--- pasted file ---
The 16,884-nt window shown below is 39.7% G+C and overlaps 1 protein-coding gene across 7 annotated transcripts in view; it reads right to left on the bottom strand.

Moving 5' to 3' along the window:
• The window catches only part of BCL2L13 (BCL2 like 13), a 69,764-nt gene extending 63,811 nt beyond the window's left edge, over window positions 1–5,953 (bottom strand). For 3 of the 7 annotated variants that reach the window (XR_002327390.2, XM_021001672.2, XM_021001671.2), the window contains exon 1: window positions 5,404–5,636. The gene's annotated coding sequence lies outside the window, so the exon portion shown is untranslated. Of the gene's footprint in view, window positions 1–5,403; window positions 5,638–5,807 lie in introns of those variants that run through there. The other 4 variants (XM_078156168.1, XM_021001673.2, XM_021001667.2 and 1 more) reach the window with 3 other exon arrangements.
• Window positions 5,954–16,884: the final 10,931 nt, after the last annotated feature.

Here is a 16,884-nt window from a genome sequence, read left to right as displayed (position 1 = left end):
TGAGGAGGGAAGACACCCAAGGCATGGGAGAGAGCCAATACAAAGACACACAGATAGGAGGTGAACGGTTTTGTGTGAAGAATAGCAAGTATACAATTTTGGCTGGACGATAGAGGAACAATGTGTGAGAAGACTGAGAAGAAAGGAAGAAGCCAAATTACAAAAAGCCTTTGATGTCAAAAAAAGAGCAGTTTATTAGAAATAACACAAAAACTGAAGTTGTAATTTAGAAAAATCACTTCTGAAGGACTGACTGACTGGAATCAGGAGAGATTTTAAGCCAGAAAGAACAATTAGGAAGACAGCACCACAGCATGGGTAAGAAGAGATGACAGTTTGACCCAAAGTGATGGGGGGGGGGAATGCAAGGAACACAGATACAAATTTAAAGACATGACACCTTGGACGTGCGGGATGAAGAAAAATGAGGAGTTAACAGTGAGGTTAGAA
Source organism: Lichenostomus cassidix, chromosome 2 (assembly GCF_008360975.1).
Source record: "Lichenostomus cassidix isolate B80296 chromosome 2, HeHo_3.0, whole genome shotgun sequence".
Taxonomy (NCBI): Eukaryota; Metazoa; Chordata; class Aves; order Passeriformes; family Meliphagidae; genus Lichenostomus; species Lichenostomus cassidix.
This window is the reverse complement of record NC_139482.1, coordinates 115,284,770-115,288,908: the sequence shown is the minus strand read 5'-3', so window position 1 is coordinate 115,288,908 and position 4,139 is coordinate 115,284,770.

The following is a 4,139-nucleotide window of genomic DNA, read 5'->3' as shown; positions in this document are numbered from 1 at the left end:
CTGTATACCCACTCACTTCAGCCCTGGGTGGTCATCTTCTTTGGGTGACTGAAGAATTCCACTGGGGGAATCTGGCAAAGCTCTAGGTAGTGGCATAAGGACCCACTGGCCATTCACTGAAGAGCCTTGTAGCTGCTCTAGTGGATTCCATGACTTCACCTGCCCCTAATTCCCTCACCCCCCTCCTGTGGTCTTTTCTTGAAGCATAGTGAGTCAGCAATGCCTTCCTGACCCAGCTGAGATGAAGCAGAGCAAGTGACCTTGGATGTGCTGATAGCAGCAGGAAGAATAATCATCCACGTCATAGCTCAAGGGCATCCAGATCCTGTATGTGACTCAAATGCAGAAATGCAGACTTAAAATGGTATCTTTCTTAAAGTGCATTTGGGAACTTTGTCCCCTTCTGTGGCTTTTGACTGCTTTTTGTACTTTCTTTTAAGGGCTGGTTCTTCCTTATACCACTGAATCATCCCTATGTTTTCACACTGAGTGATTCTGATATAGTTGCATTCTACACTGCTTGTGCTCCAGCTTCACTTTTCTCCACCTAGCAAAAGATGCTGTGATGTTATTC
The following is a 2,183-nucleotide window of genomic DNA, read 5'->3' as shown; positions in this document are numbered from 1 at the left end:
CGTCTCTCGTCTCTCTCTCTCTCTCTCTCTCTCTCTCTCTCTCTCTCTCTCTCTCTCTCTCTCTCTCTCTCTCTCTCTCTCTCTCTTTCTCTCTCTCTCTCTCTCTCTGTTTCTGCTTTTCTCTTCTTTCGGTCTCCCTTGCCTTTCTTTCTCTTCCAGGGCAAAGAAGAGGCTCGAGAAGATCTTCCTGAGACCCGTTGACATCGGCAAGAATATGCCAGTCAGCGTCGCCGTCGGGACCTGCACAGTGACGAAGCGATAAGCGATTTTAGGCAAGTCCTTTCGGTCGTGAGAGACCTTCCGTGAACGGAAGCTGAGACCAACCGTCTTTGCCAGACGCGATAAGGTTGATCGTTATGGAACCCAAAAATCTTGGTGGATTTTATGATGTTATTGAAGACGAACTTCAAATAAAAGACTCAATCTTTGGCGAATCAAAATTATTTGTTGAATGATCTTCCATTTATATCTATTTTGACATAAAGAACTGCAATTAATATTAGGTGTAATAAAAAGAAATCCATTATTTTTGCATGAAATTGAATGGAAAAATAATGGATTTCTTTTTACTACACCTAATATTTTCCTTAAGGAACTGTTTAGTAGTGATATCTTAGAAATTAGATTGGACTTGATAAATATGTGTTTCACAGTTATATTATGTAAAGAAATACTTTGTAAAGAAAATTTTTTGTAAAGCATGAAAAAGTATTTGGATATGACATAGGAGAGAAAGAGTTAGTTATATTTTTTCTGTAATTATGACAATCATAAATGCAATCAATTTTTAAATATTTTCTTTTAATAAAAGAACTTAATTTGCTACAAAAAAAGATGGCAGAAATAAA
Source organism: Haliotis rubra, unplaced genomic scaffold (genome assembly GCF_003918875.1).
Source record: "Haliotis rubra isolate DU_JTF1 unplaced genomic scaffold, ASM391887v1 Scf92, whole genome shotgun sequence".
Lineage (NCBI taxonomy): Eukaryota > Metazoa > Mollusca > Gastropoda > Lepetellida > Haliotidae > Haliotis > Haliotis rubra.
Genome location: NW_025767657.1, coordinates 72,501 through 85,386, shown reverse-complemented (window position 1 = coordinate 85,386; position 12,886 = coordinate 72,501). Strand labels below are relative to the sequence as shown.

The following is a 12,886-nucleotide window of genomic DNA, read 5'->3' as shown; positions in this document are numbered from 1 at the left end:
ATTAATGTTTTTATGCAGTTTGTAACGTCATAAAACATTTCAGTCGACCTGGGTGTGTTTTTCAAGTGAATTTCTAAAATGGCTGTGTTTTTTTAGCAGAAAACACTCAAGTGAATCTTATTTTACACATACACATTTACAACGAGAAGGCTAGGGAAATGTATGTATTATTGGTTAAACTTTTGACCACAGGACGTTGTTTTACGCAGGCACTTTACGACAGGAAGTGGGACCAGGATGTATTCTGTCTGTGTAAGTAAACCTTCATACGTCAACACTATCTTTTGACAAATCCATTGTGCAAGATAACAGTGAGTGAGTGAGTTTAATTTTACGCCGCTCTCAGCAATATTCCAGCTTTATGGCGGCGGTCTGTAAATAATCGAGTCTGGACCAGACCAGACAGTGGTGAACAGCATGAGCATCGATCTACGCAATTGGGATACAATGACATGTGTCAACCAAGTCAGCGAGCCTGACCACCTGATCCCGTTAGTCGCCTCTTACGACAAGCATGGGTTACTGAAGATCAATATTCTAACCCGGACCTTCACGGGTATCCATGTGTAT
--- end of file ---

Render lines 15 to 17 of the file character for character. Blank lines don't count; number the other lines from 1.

Source organism: Haliotis rubra, unplaced genomic scaffold (genome assembly GCF_003918875.1).
Source record: "Haliotis rubra isolate DU_JTF1 unplaced genomic scaffold, ASM391887v1 Scf92, whole genome shotgun sequence".
Lineage (NCBI taxonomy): Eukaryota > Metazoa > Mollusca > Gastropoda > Lepetellida > Haliotidae > Haliotis > Haliotis rubra.